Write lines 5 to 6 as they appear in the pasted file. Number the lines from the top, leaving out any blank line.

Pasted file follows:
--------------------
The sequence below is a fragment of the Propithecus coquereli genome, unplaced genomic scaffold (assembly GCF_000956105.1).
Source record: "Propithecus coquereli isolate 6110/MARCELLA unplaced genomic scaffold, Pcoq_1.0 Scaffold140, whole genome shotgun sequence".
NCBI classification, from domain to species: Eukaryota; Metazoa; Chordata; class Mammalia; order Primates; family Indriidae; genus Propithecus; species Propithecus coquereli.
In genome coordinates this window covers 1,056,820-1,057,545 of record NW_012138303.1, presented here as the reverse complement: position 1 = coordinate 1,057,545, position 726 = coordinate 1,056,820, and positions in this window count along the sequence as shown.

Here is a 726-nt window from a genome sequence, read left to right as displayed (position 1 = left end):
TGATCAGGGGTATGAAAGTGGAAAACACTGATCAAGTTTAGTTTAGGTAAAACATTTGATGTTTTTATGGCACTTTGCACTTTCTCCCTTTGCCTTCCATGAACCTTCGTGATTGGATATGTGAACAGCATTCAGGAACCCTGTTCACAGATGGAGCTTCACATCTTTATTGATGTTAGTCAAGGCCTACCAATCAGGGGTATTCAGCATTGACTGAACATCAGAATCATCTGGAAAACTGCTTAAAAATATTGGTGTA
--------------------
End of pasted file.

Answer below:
Here is a 726-nt window from a genome sequence, read left to right as displayed (position 1 = left end):
TGATCAGGGGTATGAAAGTGGAAAACACTGATCAAGTTTAGTTTAGGTAAAACATTTGATGTTTTTATGGCACTTTGCACTTTCTCCCTTTGCCTTCCATGAACCTTCGTGATTGGATATGTGAACAGCATTCAGGAACCCTGTTCACAGATGGAGCTTCACATCTTTATTGATGTTAGTCAAGGCCTACCAATCAGGGGTATTCAGCATTGACTGAACATCAGAATCATCTGGAAAACTGCTTAAAAATATTGGTGTA